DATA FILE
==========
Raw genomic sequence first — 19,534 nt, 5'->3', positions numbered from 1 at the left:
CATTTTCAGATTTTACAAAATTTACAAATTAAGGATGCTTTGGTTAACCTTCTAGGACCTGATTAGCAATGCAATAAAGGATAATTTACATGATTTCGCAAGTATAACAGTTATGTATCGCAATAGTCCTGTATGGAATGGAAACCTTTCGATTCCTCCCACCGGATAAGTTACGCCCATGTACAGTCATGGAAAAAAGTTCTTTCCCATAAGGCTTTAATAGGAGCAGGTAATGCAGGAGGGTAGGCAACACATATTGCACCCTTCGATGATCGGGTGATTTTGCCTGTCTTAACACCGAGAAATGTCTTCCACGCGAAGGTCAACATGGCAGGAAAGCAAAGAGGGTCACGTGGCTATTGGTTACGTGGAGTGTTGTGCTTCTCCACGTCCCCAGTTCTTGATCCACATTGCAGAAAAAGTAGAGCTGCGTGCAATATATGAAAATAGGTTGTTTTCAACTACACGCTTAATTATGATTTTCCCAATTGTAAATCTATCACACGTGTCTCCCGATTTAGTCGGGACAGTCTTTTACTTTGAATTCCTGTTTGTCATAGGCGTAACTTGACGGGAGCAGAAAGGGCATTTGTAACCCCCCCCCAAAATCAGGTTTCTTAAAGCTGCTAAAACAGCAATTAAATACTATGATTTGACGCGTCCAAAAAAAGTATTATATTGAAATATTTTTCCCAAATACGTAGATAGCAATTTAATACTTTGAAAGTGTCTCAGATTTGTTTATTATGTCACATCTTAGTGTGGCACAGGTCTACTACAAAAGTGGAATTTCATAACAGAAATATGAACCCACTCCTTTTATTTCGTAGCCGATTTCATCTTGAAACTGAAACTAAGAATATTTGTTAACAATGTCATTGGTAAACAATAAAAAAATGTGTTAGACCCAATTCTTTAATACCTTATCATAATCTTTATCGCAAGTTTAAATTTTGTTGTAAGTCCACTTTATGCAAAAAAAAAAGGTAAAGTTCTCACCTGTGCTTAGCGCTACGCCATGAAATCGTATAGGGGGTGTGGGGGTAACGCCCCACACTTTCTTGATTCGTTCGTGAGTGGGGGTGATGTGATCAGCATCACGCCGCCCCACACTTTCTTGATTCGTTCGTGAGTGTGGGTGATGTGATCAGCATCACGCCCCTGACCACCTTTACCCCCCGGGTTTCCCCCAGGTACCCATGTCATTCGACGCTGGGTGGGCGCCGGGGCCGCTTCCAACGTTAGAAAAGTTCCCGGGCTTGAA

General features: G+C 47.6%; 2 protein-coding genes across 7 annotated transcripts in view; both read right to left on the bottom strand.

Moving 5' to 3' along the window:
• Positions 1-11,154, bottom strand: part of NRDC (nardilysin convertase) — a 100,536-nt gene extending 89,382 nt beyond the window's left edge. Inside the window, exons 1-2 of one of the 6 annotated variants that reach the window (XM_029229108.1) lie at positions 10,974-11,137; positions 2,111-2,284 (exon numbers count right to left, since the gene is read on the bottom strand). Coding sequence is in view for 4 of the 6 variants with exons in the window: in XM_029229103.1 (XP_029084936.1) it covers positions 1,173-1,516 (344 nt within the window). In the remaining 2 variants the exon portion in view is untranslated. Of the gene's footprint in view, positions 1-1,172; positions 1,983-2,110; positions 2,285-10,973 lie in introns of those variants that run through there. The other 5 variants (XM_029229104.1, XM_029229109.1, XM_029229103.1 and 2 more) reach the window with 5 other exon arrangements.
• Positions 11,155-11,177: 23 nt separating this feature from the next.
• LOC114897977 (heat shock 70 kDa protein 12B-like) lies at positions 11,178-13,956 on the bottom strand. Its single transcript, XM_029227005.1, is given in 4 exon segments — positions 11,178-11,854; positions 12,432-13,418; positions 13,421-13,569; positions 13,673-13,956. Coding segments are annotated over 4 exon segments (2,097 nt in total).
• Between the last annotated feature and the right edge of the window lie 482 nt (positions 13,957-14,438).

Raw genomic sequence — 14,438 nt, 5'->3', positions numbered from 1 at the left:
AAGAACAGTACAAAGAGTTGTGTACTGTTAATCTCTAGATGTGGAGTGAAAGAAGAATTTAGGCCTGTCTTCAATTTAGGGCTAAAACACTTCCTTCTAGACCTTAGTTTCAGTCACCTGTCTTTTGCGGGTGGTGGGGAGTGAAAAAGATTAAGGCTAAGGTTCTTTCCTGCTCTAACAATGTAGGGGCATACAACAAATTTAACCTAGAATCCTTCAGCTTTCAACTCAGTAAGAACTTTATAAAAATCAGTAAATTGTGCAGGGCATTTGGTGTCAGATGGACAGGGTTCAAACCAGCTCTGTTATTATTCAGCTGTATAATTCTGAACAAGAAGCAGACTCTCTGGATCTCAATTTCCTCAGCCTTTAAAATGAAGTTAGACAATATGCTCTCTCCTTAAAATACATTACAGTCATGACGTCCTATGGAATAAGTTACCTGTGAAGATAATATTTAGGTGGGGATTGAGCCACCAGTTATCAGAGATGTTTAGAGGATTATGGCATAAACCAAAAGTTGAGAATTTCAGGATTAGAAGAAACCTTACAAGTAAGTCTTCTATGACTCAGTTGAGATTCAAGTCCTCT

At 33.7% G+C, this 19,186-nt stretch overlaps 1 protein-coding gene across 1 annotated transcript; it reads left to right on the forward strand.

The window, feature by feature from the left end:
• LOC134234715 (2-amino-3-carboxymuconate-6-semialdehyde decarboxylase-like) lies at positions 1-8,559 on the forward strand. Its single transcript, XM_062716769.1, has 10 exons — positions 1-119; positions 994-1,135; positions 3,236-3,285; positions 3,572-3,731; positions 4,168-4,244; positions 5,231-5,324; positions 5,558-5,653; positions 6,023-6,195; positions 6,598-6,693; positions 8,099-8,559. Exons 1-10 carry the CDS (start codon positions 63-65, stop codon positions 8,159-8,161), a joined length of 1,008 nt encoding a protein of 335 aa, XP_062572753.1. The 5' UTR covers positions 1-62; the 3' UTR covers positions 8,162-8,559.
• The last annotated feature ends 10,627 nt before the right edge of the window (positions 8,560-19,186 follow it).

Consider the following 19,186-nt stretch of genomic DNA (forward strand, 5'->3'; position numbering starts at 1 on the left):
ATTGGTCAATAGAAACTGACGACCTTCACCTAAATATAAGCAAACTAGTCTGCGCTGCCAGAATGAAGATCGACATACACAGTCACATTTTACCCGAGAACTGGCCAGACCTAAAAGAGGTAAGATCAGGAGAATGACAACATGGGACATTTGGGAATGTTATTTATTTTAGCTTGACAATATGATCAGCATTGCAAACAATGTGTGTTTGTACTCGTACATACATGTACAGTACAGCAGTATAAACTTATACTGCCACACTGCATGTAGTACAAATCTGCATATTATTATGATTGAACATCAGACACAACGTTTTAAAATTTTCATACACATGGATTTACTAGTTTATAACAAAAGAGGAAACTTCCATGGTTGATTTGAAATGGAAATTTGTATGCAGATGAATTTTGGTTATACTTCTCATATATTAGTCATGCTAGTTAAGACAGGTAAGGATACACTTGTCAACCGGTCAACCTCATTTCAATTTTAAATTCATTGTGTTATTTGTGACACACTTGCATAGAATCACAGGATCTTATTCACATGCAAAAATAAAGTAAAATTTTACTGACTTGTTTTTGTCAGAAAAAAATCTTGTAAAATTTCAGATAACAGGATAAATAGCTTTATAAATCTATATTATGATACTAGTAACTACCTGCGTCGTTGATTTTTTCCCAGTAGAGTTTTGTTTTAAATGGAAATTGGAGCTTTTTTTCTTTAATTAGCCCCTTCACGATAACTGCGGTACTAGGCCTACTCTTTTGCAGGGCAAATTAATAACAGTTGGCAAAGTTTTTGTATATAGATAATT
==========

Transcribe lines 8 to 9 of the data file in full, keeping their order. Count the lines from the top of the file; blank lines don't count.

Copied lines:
• Between the last annotated feature and the right edge of the window lie 482 nt (positions 13,957-14,438).

Raw genomic sequence — 14,438 nt, 5'->3', positions numbered from 1 at the left: